I have previously criticized Texas’s badly flawed argument that illegal immigration and cross-border drug smuggling qualify as an “invasion,” thereby triggering the state’s constitutional authority to “engage in war” in response (see also here). Prominent legal scholars Frank Bowman (Univ. of Missouri) and Steve Vladeck (Univ. of Texas) have recently posted articles on the same topic, at Just Security and Lawfare, respectively.
Bowman offers a detailed originalist critique of the invasion argument, surveying a number of relevant founding-era sources:
I discussed the original meaning of “invasion” here, highlighting (among other things) James Madison’s unequivocal statement that “Invasion is an operation of war.”
Vladeck recognizes (correctly, I think), that an attack by nonstate actors could qualify as an invasion, but notes that does not mean illegal migration does:
Both Bowman and Vladeck make many good points. Both articles reading for anyone interested in this issue!
I don’t fully agree with all of their arguments. Most notably, I am not sure I am convinced by Vladeck’s claim that a federal statute could override a state’s right to engage in war even in a situation where the state really is facing an invasion. But that issue does not arise in a situation where supposed invasion is really just some combination of illegal migration and smuggling.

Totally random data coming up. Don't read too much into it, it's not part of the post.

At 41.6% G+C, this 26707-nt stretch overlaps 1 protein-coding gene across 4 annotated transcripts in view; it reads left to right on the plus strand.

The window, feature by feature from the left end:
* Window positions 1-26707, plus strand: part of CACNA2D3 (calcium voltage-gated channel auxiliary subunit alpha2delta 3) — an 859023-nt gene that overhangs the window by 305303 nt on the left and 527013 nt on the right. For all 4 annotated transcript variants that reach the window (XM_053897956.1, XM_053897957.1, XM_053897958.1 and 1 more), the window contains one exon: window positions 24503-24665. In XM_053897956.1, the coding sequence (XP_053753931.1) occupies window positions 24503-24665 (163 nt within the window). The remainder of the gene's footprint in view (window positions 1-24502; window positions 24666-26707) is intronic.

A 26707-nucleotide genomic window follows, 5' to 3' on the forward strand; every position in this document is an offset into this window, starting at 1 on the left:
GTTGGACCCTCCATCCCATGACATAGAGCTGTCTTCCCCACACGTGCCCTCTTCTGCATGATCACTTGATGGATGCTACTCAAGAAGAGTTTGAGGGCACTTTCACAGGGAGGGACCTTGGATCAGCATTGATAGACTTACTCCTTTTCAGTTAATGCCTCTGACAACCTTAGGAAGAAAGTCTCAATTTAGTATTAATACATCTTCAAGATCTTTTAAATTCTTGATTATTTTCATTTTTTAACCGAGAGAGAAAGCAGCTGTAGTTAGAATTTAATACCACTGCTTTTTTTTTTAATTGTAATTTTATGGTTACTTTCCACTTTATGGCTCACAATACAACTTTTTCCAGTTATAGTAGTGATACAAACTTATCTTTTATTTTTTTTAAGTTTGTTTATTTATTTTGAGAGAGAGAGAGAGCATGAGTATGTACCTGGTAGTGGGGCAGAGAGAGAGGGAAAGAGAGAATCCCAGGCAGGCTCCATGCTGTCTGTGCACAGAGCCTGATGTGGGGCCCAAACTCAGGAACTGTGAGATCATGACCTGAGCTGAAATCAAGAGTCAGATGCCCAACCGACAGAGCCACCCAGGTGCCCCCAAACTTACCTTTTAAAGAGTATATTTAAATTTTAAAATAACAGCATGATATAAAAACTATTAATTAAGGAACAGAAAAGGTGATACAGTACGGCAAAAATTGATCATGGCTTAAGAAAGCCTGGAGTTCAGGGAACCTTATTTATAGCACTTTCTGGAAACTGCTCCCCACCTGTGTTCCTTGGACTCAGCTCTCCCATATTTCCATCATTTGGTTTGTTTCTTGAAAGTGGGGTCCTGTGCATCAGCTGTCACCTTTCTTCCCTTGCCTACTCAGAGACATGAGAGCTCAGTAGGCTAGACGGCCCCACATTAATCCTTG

Whatever the right policy response to these challenges (I think it’s to make legal migration easier and to end the War on Drugs), their existence doesn’t authorize a state to wage war, or the federal government to suspend the writ of habeas corpus. Under the Constitution, both of these extreme measures would be permissible if there really was an invasion.